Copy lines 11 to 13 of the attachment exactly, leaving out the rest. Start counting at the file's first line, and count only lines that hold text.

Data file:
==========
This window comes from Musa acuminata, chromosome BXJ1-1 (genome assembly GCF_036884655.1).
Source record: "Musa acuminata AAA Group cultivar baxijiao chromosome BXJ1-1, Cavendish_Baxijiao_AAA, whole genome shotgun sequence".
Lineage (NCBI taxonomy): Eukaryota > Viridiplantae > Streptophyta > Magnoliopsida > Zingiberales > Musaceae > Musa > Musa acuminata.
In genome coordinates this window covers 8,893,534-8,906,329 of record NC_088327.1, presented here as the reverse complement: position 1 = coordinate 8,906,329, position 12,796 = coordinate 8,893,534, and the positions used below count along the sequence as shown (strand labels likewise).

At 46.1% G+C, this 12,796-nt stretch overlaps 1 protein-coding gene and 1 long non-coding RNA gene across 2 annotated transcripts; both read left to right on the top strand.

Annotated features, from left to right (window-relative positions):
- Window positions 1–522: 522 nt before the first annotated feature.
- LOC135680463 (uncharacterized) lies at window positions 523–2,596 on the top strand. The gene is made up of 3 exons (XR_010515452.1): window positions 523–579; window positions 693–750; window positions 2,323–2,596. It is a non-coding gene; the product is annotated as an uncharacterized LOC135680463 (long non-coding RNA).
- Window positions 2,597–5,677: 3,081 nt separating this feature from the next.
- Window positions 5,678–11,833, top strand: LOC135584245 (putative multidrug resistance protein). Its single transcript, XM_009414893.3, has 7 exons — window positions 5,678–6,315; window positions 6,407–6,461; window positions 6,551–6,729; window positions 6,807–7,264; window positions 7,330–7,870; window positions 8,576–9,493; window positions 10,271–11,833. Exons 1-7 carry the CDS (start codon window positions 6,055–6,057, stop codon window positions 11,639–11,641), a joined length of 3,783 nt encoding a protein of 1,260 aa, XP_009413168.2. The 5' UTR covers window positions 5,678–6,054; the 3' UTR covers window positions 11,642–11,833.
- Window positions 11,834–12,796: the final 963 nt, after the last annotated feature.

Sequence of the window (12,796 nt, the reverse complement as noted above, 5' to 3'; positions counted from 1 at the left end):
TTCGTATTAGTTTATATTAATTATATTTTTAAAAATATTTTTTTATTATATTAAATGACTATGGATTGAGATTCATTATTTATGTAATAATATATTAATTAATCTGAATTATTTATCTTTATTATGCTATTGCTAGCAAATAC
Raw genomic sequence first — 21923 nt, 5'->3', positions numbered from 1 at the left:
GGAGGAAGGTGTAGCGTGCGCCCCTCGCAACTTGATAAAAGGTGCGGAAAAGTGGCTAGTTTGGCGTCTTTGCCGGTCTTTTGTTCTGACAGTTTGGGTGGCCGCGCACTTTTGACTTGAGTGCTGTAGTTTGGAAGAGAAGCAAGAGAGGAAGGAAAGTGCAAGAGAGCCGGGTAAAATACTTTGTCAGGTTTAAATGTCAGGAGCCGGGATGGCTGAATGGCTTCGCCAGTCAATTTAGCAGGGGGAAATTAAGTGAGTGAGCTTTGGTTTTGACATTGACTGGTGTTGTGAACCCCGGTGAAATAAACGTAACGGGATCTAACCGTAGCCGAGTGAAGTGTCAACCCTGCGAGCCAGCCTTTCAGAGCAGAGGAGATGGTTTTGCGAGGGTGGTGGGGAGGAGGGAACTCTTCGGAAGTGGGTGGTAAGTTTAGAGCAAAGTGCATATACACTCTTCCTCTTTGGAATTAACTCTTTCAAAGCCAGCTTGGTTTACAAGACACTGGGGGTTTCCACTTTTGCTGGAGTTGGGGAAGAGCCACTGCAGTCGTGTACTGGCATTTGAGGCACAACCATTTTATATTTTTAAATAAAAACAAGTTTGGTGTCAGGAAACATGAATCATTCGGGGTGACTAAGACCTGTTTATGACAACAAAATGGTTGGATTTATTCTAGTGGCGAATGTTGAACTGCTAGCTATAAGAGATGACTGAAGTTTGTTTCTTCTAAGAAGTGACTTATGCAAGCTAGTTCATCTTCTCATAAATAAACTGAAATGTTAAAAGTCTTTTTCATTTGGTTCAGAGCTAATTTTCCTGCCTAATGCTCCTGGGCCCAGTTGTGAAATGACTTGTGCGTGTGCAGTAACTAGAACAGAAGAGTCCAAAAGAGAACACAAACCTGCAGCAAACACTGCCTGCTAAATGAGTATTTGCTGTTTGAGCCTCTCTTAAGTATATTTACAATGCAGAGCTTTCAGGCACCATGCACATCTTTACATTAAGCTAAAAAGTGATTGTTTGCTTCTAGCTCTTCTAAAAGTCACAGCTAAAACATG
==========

- Window positions 11,834–12,796: the final 963 nt, after the last annotated feature.

Sequence of the window (12,796 nt, the reverse complement as noted above, 5' to 3'; positions counted from 1 at the left end):
TTCGTATTAGTTTATATTAATTATATTTTTAAAAATATTTTTTTATTATATTAAATGACTATGGATTGAGATTCATTATTTATGTAATAATATATTAATTAATCTGAATTATTTATCTTTATTATGCTATTGCTAGCAAATAC